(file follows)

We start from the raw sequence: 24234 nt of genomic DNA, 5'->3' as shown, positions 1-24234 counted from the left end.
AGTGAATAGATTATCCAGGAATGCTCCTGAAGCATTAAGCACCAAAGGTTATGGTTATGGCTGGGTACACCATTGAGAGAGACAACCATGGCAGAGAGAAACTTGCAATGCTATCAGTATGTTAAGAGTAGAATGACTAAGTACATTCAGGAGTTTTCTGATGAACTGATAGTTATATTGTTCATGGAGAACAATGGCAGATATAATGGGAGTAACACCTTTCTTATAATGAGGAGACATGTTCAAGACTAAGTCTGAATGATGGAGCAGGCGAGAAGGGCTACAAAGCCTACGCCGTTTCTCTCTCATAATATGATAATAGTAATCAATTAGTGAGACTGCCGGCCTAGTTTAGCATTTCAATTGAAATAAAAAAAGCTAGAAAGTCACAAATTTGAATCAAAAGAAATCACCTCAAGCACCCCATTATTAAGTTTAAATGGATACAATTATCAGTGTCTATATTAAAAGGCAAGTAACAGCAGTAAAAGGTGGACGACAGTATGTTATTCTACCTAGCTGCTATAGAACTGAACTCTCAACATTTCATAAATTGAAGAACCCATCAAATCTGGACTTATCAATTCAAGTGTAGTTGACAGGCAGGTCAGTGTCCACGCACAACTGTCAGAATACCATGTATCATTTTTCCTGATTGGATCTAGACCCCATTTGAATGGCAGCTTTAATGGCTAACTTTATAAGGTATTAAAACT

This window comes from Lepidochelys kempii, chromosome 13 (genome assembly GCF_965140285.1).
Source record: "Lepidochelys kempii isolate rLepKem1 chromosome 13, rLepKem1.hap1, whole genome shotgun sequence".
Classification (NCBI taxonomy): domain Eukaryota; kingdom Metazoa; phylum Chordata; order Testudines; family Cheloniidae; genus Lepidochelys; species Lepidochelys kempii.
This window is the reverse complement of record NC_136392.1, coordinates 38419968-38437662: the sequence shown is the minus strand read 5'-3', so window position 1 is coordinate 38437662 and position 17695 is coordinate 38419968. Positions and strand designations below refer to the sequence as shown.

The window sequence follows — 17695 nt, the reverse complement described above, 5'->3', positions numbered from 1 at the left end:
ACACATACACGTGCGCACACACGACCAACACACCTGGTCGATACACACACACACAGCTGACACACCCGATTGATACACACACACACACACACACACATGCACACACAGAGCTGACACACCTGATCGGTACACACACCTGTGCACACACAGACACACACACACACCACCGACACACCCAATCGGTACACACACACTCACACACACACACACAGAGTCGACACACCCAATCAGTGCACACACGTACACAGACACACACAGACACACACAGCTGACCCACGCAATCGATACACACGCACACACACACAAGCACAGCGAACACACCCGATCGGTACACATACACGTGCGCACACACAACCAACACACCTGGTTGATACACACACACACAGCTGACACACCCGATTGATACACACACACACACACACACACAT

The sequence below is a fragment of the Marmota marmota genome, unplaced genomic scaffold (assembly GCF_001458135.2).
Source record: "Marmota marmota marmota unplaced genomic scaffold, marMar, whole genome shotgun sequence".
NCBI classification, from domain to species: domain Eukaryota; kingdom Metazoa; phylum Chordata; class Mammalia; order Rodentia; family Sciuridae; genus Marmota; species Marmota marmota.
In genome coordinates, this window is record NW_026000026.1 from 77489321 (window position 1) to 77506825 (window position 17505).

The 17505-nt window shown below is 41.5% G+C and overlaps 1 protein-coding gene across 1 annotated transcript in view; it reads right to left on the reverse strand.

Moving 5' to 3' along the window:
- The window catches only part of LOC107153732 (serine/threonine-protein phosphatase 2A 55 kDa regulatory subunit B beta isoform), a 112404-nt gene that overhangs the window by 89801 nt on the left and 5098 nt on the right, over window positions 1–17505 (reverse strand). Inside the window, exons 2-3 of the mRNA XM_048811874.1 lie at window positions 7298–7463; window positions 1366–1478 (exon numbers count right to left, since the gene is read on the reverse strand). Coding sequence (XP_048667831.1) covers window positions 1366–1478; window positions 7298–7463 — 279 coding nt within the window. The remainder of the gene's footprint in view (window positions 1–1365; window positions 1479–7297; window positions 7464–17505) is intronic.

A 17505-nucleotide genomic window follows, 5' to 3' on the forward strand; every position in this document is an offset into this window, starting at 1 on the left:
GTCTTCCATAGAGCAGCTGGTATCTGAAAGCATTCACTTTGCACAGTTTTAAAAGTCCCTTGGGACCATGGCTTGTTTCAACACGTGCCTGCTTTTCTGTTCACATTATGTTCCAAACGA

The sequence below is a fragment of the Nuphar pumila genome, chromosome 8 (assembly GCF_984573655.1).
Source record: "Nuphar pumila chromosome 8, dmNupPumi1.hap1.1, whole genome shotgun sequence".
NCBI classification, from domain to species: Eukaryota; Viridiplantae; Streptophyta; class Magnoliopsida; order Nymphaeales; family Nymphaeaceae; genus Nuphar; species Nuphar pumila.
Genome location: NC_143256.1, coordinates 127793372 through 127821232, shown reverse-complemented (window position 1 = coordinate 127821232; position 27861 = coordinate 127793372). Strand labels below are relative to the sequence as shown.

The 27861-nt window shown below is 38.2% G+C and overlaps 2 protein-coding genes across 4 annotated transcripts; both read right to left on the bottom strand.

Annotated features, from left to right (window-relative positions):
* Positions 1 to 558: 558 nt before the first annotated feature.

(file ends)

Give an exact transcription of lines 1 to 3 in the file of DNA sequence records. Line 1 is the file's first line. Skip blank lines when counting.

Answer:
We start from the raw sequence: 24234 nt of genomic DNA, 5'->3' as shown, positions 1-24234 counted from the left end.
AGTGAATAGATTATCCAGGAATGCTCCTGAAGCATTAAGCACCAAAGGTTATGGTTATGGCTGGGTACACCATTGAGAGAGACAACCATGGCAGAGAGAAACTTGCAATGCTATCAGTATGTTAAGAGTAGAATGACTAAGTACATTCAGGAGTTTTCTGATGAACTGATAGTTATATTGTTCATGGAGAACAATGGCAGATATAATGGGAGTAACACCTTTCTTATAATGAGGAGACATGTTCAAGACTAAGTCTGAATGATGGAGCAGGCGAGAAGGGCTACAAAGCCTACGCCGTTTCTCTCTCATAATATGATAATAGTAATCAATTAGTGAGACTGCCGGCCTAGTTTAGCATTTCAATTGAAATAAAAAAAGCTAGAAAGTCACAAATTTGAATCAAAAGAAATCACCTCAAGCACCCCATTATTAAGTTTAAATGGATACAATTATCAGTGTCTATATTAAAAGGCAAGTAACAGCAGTAAAAGGTGGACGACAGTATGTTATTCTACCTAGCTGCTATAGAACTGAACTCTCAACATTTCATAAATTGAAGAACCCATCAAATCTGGACTTATCAATTCAAGTGTAGTTGACAGGCAGGTCAGTGTCCACGCACAACTGTCAGAATACCATGTATCATTTTTCCTGATTGGATCTAGACCCCATTTGAATGGCAGCTTTAATGGCTAACTTTATAAGGTATTAAAACT

This window comes from Lepidochelys kempii, chromosome 13 (genome assembly GCF_965140285.1).